EYSO embarks on its new season: “Flipped”

The Elgin Youth Symphony Orchestra offers area muscians an  opportunity to learn and explore. Photo by Lynn Martin

The Elgin Youth Symphony Orchestra offers area muscians an opportunity to learn and explore. Photo by Lynn Martin

The Elgin Youth Symphony Orchestra (EYSO) kicks off their year-long season this month with musicians from all around the Chicago area and Illinois. The local youth orchestra, established in 1976, begins their new season with the annual theme: Flipped, after being named 2021 Illinois Youth Orchestra of the Year. Their season officially kicked off on September, with the first round of weekly rehearsals for all their symphony orchestras, string ensembles, percussion ensembles, brass choir, and flute choir.
The annual “Fall Camp” retreat took place in August at Fox Valley Christian Action, where students familiarized themselves with their ensembles. Retreats for each group ranged from a few hours for the younger ensembles to two days of rehearsals for Youth Symphony, the flagship orchestra.
In early August, EYSO students received their music for the first concert in November. String instrument players were expected to prepare their music in time for fall semester seating auditions prior to Fall Camp. Students had multiple weeks to prepare their instruments’ parts prior to these playing checkups, but specific excerpts were not released until a day before the audition recordings were due.
Jacy Jacobus, senior at East and violinist in EYSO’s Youth Symphony, says “Shostakovich’s Symphony 5 was definitely the most rigorous to learn both individually and with the group, but even the more technically simple pieces have difficult meanings to understand.”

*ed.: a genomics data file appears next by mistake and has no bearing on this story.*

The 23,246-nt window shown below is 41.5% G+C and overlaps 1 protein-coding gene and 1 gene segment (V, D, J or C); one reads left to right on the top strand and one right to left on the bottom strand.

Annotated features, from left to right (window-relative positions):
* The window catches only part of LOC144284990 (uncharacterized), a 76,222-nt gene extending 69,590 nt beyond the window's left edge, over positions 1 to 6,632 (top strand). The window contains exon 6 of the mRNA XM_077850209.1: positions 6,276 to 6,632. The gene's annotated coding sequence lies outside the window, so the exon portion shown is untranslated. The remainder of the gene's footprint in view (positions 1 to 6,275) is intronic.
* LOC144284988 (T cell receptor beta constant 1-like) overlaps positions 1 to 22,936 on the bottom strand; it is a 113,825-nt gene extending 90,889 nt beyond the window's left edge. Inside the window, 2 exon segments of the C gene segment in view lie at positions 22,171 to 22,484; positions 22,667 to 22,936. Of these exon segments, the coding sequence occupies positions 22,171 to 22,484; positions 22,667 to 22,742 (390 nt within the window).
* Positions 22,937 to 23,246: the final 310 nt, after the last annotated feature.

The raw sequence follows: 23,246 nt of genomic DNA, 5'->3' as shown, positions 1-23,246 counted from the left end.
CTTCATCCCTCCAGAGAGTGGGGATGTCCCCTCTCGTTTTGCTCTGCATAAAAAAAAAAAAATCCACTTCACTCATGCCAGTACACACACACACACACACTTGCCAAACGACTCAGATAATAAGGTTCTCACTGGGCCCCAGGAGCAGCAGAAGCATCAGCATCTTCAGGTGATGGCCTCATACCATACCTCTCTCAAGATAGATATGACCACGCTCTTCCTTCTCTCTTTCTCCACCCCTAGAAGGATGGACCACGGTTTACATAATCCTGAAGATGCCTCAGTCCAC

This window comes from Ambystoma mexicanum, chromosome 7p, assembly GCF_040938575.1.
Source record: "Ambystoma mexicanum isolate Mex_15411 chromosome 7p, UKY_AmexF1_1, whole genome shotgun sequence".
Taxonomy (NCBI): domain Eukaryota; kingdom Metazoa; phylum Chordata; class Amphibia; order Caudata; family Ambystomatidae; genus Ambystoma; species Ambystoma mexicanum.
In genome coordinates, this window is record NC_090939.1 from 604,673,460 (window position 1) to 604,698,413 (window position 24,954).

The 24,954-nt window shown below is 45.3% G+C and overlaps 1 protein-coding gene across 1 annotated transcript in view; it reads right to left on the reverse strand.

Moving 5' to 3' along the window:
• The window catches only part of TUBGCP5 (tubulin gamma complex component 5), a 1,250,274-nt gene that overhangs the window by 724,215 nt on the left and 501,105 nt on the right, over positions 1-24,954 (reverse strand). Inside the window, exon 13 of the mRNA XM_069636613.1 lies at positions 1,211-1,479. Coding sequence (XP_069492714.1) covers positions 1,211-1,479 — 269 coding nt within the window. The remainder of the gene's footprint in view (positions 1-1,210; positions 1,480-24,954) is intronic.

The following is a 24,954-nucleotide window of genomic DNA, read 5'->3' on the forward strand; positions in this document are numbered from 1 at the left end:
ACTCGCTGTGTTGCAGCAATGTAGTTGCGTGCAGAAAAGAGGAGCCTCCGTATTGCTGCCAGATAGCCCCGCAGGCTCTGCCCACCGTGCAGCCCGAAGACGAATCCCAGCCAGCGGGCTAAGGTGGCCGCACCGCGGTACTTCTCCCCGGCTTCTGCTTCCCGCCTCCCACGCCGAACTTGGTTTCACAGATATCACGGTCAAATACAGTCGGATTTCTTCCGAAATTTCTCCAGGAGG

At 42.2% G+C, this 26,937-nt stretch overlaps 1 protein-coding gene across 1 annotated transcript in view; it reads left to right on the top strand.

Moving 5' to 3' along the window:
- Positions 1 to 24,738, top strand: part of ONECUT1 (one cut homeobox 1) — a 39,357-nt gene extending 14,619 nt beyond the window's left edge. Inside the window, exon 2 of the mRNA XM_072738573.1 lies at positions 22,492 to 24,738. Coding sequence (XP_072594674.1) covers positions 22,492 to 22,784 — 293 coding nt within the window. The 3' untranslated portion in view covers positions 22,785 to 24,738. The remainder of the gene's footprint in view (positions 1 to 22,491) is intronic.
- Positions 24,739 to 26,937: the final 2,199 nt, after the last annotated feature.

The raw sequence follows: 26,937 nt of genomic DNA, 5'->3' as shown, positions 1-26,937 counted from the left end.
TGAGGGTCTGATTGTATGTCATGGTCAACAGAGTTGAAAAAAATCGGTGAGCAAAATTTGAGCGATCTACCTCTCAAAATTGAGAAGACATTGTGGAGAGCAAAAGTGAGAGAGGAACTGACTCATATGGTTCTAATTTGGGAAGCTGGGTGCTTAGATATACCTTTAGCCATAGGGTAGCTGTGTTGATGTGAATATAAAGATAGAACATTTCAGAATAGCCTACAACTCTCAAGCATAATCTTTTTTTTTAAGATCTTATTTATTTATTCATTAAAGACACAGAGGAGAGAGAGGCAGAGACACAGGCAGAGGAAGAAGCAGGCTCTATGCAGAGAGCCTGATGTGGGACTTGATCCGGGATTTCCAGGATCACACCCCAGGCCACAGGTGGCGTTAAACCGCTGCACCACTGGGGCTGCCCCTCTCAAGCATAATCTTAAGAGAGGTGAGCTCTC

Jacobus explains the process of preparing the music for Fall Camp: “I looked for sections that looked the most difficult technically and listened to recordings of the music.”
The ensembles are playing pieces from Shostakovich, Verdi, Schubert, and other great composers in this concert cycle. Youth Symphony’s main piece is Symphony No. 5 written by 20th century Russian composer Dmitri Shostakovich.
“The music pushes us to better understand the story and context behind them,” Jacobus says. She shares how the music of Shostakovich’s symphony resembles what he went through under the Soviet Union, through “tempo choices such as marches throughout the symphony, as well as tension made by the negative space.”
The EYSO has a tradition with annual season themes. Recent themes have included Elemental, Move, Myths and Legends, and even the children’s book, The Little Prince. This year’s season theme is named Flipped, centering on the difference a change in perspective can make in music and in life. This season’s three concerts also have their own themes related to the idea of Flipped, the first of which is titled Negative Spaces.
Matthew Sheppard, artistic director of EYSO and conductor of the Youth Symphony, says, “People get really good at playing their instruments and pushing the buttons on their instrument, but not necessarily at engaging intellectually or spiritually or emotionally… what the theme does is it forces everybody to engage with more than just the music or just the concert.”
Sheppard explains how the purpose of a theme is also to give students more to take away from in their long-term endeavors, as he states, “It gives long term transferable learning outcomes from every piece of music, every concert, every season.”
The theme is chosen in a deliberate process, starting with ideas Sheppard creates over the summer and fall. He then discusses them with the rest of the EYSO staff.
This year in particular, however, Sheppard explains why EYSO chose Flipped as its theme: “It felt like sort of an encapsulation of our expert noticer concept.” He further explains how Flipped represents being an expert noticer, but is also “putting things upside down and really overt about it.”
According to Sheppard, Flipped forces the audience to go outside of their comfort zone and “to go outside of what you might normally sit with and examine things from somewhere else.”
The repertoire for Negative Spaces exhibits many of the qualities of silence and tension created by empty space.
Stillness and silence are major traits of the pieces being played, from the tension of Shostakovich’s Symphony No. 5 to the comedic relief of Ermanno Wolf-Ferrari’s overture to Il Segreto di Susanna.
As Sheppard puts it, “A chance to explore that [negative space] opens our eyes to how silence, how space, how context even makes a difference in how we engage within the world.”